We carried out a comprehensive one phase survey of two catchment areas in Beijing province; Daxing's rural villages and Xicheng in the heart of Beijing city. There were relatively few non-responders, but the higher proportion in urban Xicheng (25.7%) compared with rural Daxing (4.3%) creates some potential for response bias. We applied the same catchment area sampling techniques and research protocol in both settings, and the same research group supervised the implementation of the research. Given the proximity, shared language and culture of the two sites, we believe that the comparison was apt and likely to be informative regarding the impact of contrasting infrastructure, policies, lifestyles and family structures on health outcomes and chronic disease care. However, clearly, findings from this comparison cannot be generalised to urban and rural settings in China as a whole. In particular, Daxing is less remote, and better resourced than the majority of rural locations in China. We set out to compare rural and urban samples with respect to the health status of older people, their use of health services, and their needs for informal care. For older people, these three elements are very much inter-related. Other studies that have addressed just one or other of these elements in isolation have not provided a comprehensive overview of chronic diseases, their consequences and their management, and how these might differ in urban and rural populations. However, the broad agenda for this paper has meant that we have not been able to address each topic in detail, for which more in-depth dedicated studies will be required.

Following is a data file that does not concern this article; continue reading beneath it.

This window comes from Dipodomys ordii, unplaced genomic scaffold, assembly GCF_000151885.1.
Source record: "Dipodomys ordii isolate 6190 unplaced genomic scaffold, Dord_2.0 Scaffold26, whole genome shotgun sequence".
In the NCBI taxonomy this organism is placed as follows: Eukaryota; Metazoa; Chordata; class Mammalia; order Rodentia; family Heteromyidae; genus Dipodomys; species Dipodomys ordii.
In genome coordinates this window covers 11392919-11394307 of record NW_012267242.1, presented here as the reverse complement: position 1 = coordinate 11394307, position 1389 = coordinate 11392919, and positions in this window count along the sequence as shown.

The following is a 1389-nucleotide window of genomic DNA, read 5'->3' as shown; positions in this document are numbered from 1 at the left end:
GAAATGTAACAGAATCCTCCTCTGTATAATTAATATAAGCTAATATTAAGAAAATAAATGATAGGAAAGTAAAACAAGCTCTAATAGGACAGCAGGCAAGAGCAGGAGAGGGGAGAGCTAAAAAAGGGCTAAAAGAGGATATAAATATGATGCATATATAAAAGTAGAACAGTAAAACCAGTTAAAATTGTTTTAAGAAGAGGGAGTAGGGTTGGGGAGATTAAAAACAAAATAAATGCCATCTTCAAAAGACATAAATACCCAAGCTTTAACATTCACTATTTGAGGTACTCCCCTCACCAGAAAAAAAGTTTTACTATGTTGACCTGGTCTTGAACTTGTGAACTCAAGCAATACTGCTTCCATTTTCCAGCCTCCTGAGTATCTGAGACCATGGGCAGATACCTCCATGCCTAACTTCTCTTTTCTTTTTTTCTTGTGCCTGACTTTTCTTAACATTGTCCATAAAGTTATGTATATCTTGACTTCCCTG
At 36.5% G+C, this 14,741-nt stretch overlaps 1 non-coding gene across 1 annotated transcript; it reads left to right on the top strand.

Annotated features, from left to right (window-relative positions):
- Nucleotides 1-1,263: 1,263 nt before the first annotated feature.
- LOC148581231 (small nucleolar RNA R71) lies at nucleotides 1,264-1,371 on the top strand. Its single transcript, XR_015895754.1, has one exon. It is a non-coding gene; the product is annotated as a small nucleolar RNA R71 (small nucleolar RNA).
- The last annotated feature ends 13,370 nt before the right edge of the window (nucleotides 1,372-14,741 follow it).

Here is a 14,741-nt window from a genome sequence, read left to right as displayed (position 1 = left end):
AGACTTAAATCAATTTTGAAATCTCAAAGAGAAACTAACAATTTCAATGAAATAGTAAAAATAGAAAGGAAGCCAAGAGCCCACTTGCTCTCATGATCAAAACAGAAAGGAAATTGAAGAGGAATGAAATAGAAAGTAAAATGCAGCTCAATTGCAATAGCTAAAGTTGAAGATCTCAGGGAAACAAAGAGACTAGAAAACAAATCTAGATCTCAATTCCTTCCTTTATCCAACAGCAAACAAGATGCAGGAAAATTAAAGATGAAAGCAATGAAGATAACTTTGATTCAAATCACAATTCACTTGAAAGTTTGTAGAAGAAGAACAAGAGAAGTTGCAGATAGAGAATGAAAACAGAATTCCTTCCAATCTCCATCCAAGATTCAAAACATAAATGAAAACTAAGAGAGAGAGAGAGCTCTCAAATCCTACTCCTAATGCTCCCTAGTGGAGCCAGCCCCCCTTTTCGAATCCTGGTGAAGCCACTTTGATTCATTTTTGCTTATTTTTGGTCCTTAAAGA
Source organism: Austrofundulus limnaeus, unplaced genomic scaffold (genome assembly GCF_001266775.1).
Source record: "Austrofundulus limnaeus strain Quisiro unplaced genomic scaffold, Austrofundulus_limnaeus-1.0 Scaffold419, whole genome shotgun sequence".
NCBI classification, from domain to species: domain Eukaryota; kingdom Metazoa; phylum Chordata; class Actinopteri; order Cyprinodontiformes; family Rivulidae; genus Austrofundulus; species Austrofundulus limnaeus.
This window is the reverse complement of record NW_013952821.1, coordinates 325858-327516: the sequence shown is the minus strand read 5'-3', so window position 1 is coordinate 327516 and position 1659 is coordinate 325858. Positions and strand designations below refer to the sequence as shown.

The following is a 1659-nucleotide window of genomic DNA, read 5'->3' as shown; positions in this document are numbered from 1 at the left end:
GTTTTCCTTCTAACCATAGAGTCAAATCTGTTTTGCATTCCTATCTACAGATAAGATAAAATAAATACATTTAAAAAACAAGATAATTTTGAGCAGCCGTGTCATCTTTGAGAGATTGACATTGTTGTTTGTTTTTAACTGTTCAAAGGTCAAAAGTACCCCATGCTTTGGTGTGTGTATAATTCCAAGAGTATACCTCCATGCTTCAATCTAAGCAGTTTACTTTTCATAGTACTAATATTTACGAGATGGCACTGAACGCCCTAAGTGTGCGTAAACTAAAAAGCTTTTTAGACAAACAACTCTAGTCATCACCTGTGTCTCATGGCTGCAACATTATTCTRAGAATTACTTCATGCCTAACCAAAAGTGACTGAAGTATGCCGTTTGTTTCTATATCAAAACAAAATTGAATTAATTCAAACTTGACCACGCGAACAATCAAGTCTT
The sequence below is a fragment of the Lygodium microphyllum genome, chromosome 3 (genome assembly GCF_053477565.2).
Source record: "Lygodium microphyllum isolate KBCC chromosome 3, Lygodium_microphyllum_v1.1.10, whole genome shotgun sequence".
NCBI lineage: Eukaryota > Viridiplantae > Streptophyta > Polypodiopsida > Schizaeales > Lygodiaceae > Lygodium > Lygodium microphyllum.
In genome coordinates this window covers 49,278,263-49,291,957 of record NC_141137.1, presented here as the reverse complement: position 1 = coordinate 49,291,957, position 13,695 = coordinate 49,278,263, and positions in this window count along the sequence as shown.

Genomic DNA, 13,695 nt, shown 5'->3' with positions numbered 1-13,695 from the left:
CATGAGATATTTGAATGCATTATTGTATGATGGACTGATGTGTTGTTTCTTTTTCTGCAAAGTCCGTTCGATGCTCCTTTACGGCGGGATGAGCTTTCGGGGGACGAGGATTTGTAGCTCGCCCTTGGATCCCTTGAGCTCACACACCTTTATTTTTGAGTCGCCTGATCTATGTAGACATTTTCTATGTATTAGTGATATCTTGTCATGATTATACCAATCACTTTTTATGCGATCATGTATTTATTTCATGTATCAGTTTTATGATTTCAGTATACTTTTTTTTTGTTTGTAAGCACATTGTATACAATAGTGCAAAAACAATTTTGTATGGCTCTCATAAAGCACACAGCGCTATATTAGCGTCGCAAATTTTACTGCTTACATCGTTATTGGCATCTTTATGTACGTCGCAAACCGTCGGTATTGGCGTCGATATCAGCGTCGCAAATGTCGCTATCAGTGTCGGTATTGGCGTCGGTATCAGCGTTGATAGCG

Self-reported chronic disease diagnoses (diabetes, heart disease and stroke) were more prevalent in urban Xicheng than in rural Daxing. These findings are consistent with reports from previous Chinese surveys, [37–39] but need to be interpreted with caution. There may be systematic under-ascertainment in rural sites because of low levels of awareness and help-seeking, under-detection and under-treatment. Of note, hypertension and dementia, ascertained from clinical assessments in the survey, were similarly prevalent in both sites. Low levels of education may have contributed to ignorance of chronic diseases and under-reporting  On the other hand, the prevalence of self-reported impairments was also much lower among older people in rural Daxing, consistent with their better self-rated overall health. Also, when zero inflation was accounted for the disability score count in the rural site was 40% lower. The lesser needs for care among rural elderly, based upon global assessment by the interviewer, is again consistent with a lower prevalence of chronic disease in Daxing. However, in interpreting these differences in health perception we should bear in mind Amartya Sen's allusion to the substantial evidence that "people in states that provide more education and better medical and health facilities are in a better position to diagnose and perceive their own morbidities than the people in less advantaged states, where there is less awareness of treatable conditions (to be distinguished from "natural" states of being)" . Selective mortality may be an additional explanation for the differences in health outcomes. For rural residents a 30% excess mortality is consistently observed across several data sets, from midlife onwards. The younger age and higher proportion of widows and widowers in Daxing compared with Xicheng is consistent with a difference in midlife mortality between the two populations. Unhealthier lifestyles among the rural elderly may have contributed. Consistent with our findings, a survey in Hubei Province showed higher levels of smoking and alcohol use, and much lower levels of physical activity among older people in rural compared with urban districts . While our data suggests a decline in the prevalence of current smoking among older people compared with the Beijing Longitudinal Ageing Study conducted in 1991;  this decline was more pronounced in urban (from 48.2% to 16.6%) than in rural districts (from 43.5% to 30.4%). In summary, our data, considered in the context of other Chinese surveys, is in no way reassuring regarding the underlying health status of the Chinese rural elderly population.